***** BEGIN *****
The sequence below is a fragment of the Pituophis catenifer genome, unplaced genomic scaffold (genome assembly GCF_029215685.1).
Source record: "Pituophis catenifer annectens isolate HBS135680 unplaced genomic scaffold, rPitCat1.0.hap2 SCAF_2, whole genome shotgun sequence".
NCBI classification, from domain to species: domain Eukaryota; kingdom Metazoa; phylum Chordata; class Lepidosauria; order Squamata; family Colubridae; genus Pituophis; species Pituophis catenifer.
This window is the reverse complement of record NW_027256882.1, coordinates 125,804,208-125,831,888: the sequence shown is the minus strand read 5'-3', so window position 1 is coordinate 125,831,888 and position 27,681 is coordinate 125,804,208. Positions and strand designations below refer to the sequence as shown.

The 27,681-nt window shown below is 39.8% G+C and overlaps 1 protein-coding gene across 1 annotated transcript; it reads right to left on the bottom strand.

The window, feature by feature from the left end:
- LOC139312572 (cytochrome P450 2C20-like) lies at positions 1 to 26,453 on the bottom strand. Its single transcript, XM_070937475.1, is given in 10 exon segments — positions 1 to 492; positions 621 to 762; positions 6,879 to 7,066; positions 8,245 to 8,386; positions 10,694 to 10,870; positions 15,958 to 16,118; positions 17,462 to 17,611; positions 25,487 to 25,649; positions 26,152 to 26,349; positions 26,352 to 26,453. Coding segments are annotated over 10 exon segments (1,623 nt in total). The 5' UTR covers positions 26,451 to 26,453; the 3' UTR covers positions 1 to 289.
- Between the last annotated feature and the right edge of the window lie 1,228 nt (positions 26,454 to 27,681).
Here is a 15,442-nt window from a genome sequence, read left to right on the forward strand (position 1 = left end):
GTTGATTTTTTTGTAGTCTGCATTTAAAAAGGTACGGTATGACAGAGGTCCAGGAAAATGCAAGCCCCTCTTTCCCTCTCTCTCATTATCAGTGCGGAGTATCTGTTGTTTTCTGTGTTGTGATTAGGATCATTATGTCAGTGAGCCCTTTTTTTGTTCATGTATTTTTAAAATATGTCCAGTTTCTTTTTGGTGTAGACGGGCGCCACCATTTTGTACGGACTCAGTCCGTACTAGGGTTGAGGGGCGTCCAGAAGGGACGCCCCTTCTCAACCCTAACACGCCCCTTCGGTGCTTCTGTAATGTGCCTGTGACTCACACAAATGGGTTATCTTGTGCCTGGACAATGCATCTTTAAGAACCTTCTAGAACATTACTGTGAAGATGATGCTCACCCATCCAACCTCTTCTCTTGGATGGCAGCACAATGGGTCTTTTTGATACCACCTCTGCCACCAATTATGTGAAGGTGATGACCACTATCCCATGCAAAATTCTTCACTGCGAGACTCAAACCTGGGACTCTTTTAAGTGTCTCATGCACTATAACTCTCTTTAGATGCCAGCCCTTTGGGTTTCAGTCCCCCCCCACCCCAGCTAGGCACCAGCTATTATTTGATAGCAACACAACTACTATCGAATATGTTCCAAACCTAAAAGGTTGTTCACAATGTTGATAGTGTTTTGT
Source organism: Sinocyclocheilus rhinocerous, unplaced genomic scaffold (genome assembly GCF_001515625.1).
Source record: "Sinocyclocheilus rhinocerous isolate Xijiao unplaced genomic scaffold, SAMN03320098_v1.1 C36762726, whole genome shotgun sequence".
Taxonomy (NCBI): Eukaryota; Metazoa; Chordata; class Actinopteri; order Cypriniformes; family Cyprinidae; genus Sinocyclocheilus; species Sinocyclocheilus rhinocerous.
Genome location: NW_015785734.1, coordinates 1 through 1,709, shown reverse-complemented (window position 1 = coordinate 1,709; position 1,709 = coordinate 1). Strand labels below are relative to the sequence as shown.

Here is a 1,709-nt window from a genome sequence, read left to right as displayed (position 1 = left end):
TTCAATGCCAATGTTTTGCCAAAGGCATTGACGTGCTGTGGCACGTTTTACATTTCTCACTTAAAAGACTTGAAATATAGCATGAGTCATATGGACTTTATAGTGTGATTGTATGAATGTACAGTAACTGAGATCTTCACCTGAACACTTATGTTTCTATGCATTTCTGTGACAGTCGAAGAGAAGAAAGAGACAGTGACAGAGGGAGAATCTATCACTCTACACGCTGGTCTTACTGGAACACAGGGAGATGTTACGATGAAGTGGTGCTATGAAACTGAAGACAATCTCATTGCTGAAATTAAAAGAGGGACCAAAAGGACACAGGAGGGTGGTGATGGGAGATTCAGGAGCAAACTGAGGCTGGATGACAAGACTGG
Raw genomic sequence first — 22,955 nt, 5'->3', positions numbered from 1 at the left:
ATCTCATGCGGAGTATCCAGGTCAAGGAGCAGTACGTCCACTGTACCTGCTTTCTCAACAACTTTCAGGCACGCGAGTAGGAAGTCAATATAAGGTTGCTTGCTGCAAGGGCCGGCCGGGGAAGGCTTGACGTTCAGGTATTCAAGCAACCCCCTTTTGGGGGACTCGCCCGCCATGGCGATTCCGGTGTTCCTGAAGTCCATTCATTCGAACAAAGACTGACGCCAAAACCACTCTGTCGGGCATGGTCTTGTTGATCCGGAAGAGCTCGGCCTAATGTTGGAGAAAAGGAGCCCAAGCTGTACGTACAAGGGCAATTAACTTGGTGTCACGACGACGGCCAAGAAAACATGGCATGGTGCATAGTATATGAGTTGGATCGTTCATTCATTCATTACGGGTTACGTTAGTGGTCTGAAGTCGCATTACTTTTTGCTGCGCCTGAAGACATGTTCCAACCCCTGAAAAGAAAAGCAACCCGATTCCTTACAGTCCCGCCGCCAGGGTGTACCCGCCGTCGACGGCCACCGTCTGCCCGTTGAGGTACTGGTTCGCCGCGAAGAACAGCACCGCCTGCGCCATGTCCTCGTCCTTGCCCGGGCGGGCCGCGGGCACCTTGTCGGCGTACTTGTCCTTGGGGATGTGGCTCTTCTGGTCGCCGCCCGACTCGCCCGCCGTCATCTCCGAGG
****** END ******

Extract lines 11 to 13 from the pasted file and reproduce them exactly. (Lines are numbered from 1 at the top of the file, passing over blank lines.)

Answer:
Source organism: Sinocyclocheilus rhinocerous, unplaced genomic scaffold (genome assembly GCF_001515625.1).
Source record: "Sinocyclocheilus rhinocerous isolate Xijiao unplaced genomic scaffold, SAMN03320098_v1.1 C36762726, whole genome shotgun sequence".
Taxonomy (NCBI): Eukaryota; Metazoa; Chordata; class Actinopteri; order Cypriniformes; family Cyprinidae; genus Sinocyclocheilus; species Sinocyclocheilus rhinocerous.